Whatever may have been his purpose at that time, Martin Harris soon cast in his lot wholeheartedly with the new work. In the years that came he lost his farm, his money, his wife, and children for the sake of the "angel message," but he remained unshaken in his allegiance to the last.

Joseph Smith was to have another trusted friend, young Oliver Cowdery,4 who came to teach school on Stafford Street near where the Smith family resided, and Oliver boarded in the Smith home.

Oliver had not been in the Smith family long, before they told him the strange story of a young man of the household, now gone with his young wife to her father's home in Harmony, Pennsylvania; of gold plates; and miraculous angelic visitations. He liked the Smiths and believed their story, or almost believed it, for he had found them honest. Sometime previous to this Oliver had taught school in Fayette, New York, some twenty-five miles distant. Here he had met and made his friends, the entire family of the Pennsylvania German farmer, Peter Whitmer. There were seven children in the family, five sons and two daughters. David, the fourth son, was his especial friend and companion. Catherine Whitmer, the older sister, was married to Hiram Page; and the winsome Elizabeth Ann, the youngest child of the family, was everybody's pet.

Peter Whitmer, Sr., was a hard-working, God-fearing man, a strict Presbyterian, and had brought his children up with rigid sectarian discipline. David was born January 7, 1805, at a small trading post near Harrisburg, Pennsylvania, and was brought in his infancy with his three older brothers to the farm in Fayette Township, two miles from Waterloo, seven from Geneva, and twenty-five from Palmyra, where he had since lived. The Whitmers were thrifty and prosperous.

David tells his own story:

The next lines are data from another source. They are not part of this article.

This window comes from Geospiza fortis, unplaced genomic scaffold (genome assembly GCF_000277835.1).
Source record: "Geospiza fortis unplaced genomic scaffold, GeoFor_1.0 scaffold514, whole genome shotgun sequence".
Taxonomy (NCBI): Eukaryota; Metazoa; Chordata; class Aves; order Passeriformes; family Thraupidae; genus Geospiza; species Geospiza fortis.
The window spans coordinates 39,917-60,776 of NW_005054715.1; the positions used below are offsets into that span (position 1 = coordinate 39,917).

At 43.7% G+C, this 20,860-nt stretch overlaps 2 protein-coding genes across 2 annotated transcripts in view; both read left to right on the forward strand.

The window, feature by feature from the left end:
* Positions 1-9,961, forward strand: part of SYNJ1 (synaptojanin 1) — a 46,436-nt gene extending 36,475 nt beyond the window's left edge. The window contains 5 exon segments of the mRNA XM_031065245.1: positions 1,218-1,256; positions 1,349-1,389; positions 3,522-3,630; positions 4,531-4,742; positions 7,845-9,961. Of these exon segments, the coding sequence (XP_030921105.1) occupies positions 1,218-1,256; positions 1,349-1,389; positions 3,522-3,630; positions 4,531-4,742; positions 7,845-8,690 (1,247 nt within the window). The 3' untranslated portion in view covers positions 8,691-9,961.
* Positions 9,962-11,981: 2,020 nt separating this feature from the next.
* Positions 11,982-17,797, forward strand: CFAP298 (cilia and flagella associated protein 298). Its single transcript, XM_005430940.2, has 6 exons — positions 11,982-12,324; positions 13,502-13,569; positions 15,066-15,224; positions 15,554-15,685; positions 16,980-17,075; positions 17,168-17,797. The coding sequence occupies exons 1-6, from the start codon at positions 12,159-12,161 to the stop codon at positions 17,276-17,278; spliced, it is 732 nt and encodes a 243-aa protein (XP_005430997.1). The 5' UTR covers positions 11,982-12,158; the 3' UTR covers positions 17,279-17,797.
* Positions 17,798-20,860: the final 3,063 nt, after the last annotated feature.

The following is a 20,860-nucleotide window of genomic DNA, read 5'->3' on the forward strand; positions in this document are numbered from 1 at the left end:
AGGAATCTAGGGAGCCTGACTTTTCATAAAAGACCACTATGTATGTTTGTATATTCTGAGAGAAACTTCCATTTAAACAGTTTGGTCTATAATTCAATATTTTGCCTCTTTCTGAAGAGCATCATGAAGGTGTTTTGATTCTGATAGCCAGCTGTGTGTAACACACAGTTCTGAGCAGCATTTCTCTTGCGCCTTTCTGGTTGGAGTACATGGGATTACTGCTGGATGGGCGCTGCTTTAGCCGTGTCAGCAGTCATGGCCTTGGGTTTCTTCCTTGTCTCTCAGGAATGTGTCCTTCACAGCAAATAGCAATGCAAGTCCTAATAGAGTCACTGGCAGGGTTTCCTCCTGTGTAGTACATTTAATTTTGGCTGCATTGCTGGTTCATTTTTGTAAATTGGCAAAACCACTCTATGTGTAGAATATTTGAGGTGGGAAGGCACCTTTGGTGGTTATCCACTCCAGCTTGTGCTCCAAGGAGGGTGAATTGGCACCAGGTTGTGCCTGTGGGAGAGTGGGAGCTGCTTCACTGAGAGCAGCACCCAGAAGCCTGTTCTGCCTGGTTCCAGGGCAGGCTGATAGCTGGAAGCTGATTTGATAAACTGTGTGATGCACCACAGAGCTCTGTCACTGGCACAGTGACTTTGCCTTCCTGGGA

I first heard of what is now termed Mormonism in the year 1828. I made a business trip to Palmyra, New York, and while there stopped with one Oliver Cowdery. A great many people in the neighborhood were talking about the finding of certain golden plates by one Joseph Smith, Junior, a young man of that neighborhood. Cowdery and I, as well as others, talked about the matter, but at the time I paid but little attention to it, supposing it to be only the idle gossip of the neighborhood. Cowdery said he was acquainted with the Smith family, and he believed there must be some truth in the story of the plates, and that he intended to investigate the matter. I had conversations with several young men who said that Joseph Smith had certainly golden plates. . . . These parties were so positive in their statements that I began to believe there must be some foundation for the stories then in circulation all over that part of the country. I had never seen any of the Smith family up to that time, and I began to inquire of the people in regard to them, and learned that one night during the year 1823, Joseph Smith, Junior , had a vision and an angel appeared to him and told him where certain plates were to be found and pointed out the spot to him, and that shortly afterward he went to that place and found the plates which were still in his possession. After thinking over the matter for a long time, and talking with Cowdery, who also gave me a history of the finding of the plates, I went home, and after several months Cowdery told me he was going to Harmony, Pa.--whither Joseph Smith had gone with the plates on account of the persecution of his neighbors--and see him about the matter. "He did go, and on his way stopped at my father's house, and told me that as soon as he found out anything, either truth or untruth, he would let me know. After he got there he became acquainted with Joseph Smith, and shortly afterward wrote to me, telling me that he was convinced that Joseph Smith had the records, and that he (Smith) had told him that it was the will of heaven that he (Cowdery) should be his scribe to assist in the translation of the plates. . . . Shortly after this Cowdery wrote me another letter, in which he gave me a few lines of what they had translated, and he assured me that he knew of a certainty that he had a record of a people that inhabited this continent, and that the plates they were translating gave a complete history of these people. When Cowdery wrote me these things and told me that he had revealed knowledge concerning the truth of them, I showed these letters to my parents, brothers, and sisters.5